Through OLC, Kelley offers free clinics to interested students for eight weeks in the fall and spring every year. He and his team of assistant coaches and volunteers, which includes University of California, Berkeley men and women lacrosse players, meet with a group of kids for two hours. The clinics are intended to give boys and girls the opportunity to learn the fundamentals and also learn how to play at a high level.

Lacrosse is unique in that it has the spacing of soccer, gamesmanship of basketball and the physicality of hockey.

“Most of the teams we play have more experience,” Kelley said. “We want our teams to battle with and beat top teams from the state.”

A big component of the OLC is teaching the lessons inherent to team sports, like how to be a good teammate, the importance of positive communication and developing the habits of persistence.

To launch the program, Kelley partnered with six Oakland middle schools (Claremont, Brewer, Oakland Military Institute, Westlake, Urban Promise Academy and Life Academy), with the goal of recruiting students from a diverse array of backgrounds. Last year, 40 percent of Kelley’s players were African-American, and 29 percent were Latino. Just 5 percent were white.

“People told me Oakland was a basketball town,” Kelley said. “They told me that I could never get kids to play lacrosse because it wasn’t culturally relevant to them. That pissed me off. It made me want to prove them wrong!”

Last summer, boys and girls in the OLC participated in a number of lacrosse-related activities throughout the Bay Area. Kelley fielded a U15 team at the Battle of the Bay tournament on Treasure Island. His players battled and played five games in two days against elite teams from Sacramento and Santa Cruz.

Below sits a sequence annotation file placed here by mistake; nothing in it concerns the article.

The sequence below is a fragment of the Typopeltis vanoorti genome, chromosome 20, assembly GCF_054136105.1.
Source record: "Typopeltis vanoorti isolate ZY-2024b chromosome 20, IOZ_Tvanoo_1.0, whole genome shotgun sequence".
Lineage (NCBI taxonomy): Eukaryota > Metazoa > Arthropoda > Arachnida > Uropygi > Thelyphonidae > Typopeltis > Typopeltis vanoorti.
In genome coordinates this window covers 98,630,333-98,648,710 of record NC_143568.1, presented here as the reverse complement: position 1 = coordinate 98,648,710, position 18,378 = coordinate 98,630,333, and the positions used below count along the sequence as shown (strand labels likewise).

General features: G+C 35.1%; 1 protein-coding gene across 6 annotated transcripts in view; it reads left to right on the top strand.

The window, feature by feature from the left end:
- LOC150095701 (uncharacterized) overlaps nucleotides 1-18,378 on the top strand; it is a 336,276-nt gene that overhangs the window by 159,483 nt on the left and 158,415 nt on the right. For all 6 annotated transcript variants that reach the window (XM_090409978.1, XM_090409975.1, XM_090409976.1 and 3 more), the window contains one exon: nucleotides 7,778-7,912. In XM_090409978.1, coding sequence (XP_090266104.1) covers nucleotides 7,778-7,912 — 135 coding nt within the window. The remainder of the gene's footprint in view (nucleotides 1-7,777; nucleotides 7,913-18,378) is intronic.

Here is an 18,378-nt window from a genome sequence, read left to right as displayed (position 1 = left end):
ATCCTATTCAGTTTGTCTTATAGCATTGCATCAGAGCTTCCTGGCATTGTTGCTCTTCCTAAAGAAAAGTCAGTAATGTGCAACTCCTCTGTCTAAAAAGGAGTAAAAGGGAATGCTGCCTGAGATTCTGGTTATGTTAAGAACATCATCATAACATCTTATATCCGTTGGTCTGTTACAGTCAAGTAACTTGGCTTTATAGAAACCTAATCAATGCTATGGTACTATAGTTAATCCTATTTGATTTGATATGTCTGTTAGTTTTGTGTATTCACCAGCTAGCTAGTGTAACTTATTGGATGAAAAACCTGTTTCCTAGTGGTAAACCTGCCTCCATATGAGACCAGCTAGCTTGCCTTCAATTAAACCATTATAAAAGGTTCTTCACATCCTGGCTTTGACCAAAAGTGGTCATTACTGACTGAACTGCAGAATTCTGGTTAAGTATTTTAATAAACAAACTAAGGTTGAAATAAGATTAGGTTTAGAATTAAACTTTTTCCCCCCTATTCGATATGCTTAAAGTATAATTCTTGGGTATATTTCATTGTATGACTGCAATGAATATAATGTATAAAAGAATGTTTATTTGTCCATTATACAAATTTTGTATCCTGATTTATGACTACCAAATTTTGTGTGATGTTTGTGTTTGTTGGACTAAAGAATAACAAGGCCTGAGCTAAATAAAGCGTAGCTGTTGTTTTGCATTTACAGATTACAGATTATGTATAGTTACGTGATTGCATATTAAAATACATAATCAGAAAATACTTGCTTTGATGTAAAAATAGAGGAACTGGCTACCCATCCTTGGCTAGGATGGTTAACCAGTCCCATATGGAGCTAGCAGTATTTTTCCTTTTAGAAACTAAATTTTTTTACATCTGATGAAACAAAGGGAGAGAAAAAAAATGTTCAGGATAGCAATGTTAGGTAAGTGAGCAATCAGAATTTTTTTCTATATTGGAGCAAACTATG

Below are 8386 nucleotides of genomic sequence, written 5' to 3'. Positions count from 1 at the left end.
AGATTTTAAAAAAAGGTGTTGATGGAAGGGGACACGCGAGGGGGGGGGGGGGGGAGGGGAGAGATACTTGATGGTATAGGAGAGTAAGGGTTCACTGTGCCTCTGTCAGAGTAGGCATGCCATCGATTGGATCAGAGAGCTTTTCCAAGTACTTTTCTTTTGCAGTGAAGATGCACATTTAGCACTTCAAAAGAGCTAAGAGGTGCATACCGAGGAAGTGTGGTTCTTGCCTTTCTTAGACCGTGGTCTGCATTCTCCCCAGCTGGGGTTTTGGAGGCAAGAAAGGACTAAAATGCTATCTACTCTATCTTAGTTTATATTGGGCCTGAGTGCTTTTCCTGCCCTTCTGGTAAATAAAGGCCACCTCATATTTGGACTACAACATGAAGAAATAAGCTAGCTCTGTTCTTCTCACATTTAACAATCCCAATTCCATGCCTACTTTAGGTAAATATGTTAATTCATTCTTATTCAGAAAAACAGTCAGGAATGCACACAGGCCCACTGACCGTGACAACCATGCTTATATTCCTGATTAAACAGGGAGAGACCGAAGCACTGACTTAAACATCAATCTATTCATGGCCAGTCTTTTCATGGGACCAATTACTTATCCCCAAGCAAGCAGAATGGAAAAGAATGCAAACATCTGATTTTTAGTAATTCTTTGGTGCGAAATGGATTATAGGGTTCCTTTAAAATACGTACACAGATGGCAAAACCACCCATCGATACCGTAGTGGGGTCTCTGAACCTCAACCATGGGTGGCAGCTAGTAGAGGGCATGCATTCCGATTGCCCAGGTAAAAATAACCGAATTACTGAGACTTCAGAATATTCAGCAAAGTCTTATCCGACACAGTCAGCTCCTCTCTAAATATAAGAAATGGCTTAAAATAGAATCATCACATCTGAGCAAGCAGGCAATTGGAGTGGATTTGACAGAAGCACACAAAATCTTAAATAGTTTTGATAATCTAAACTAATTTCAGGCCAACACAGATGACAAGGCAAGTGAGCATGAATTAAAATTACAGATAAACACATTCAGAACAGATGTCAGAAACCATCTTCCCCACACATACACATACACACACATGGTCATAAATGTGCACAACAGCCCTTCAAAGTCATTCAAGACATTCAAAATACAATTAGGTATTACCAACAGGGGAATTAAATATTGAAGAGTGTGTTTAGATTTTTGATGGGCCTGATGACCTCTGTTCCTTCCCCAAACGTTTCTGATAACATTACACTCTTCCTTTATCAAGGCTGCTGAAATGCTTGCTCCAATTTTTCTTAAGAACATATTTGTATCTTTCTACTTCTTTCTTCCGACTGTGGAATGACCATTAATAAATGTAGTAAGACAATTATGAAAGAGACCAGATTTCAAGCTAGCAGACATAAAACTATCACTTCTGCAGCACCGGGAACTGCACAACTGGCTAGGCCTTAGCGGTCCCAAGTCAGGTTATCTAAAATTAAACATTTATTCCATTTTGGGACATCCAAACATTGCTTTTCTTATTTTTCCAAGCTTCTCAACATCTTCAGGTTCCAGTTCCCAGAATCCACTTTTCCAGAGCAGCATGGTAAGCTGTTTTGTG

Aside from teaching kids about lacrosse, Kelley provides opportunities for kids to take college tours and learn more about nutrition and leadership by going to workshops. Ten of Kelley’s players received scholarships to attend summer camps at Stanford University and UC Berkeley. Over the span of three days, Oakland youth not only got a feel for what life is like on a college campus, but also were given over 20 hours of instruction from both Stanford and UC Berkeley coaches and players.

In addition, two of Kelley’s players were chosen to play in the 2014 World Youth Lacrosse Championship in Denver. Along with playing in five games against teams from across the country, kids in the OLC did some team bonding activities, which included white water river rafting, watching other world championship games and doing an intense workout at Red Rocks amphitheater.

Kelley also created a nutrition program to help Oakland kids eat healthier foods. With the help from volunteers, Kelley provides water, seasonal fruit and other snacks to his players at every practice and game. Once a month, kids participate in a workshop where they learn how to prepare their own food.

At Westlake and Urban Promise Academy, the OLC has implemented a year-round academic support program where coaches help oversee the academic progress of players.

“We have a dynamic mentorship, nutrition and academic youth program,” Gillins said. “Lacrosse is just the hook, how we get them.”

Kelley grew up in Needham, Massachusetts, and attended Needham High School. He eventually went on to play lacrosse at Providence College, which is a Division I program. But it wasn’t until he moved to the Bay Area that he developed an interest in helping urban youth and coaching lacrosse.